Korean botanical boost: Agencies join forces to promotes use of homegrown ingredients for functional foods
The initiative is backed by the National Institute of Horticultural and Herbal Science (NIHHS), Rural Development Administration (RDA), and the Korea Health Supplements Association.
The parties will cooperate on crop production and processing technologies, as well as exchanging information on the market demand for raw materials.
The trio had signed a business agreement to promote the use of homegrown health functional foods raw materials.
“Through this agreement, we will lay the foundation for research and commercialisation of health functional foods using domestically-produced crops with medicinal benefits,” said Myeong-soo Kim, the director of ginseng specialty division at the NIHHS.
“I will try to increase the income of farmers cultivating medicinal crops and help the development of the health functional food industry,” he added.
The RDA said it has started a project in March to cultivate 24 types of botanicals, including different varieties of liquorice, sprouted radish, Korean ginseng, and astragalus as raw materials for health foods that were in high demand due to COVID-19.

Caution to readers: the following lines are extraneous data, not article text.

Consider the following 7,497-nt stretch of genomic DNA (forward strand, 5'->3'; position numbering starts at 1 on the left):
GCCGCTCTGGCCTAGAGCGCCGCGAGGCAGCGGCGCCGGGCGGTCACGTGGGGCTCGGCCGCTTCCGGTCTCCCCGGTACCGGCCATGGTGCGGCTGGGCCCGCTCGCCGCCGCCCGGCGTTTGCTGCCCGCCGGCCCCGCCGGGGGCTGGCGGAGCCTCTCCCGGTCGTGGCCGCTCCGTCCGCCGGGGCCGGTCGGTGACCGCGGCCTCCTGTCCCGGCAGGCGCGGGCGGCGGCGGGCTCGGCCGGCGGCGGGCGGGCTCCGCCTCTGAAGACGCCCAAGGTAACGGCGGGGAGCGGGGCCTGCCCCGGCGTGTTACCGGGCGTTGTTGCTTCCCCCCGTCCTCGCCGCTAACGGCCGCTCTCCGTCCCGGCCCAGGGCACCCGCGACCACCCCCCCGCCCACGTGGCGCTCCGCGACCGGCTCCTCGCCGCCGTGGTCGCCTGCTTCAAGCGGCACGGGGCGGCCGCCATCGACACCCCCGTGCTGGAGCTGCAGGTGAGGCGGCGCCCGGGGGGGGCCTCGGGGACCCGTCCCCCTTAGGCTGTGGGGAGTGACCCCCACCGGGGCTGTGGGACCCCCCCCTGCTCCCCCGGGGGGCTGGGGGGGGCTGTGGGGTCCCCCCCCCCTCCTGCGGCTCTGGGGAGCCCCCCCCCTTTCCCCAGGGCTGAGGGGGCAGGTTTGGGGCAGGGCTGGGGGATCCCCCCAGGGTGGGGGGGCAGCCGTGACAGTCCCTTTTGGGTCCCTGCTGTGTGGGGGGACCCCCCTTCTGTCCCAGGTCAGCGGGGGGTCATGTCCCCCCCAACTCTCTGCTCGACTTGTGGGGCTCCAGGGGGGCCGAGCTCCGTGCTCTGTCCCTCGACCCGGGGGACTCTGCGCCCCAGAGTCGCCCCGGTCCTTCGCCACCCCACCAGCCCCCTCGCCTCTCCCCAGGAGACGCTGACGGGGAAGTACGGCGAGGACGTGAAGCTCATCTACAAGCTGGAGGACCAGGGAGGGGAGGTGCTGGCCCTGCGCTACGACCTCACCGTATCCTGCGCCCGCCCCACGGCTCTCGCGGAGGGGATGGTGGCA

Examples of liquorice varieties include glycyrrhiza glabra and glycyrrhiza lepidota.
South Korea’s health functional food industry is worth KRW$4.66 tr (US$3.8bn),and has doubled since 2017 where the figure was only KRW$2.2 tr (US$ 1.8bn).
At present, about 33.1% of the industry uses homegrown raw materials.
There are also more local pharmaceutical companies venturing into the functional food businesses.
An example is Huons, which two years ago acquired Sung Shin BioScience Technology – a firm that specialises in red ginseng products.
Huons has also expanded into other areas such as probiotics, functional beverages, and nutricosmetics under the brand ‘InnerSet’.
More expensive imports
Besides COVID-19, the RDA pointed out that international policies, such as the Nagoya Protocol, have accelerated the demand for homegrown botanicals.
The primary aim of the Nagoya protocol is to split profits between countries that supply and use biological resources.
The protocol was officially inaugurated in South Korea two years ago after the country ratified it. This means that Korean companies importing botanical raw materials will need to pay additional royalties.
The move has since prompted domestic firms to develop native Korean botanicals for use in health foods and cosmetics.
Examples included the partnership between Cosmax and Seoul National University. The latter owns a medicinal herbal garden in its pharmacy college which will serve as a research resource for Cosmax.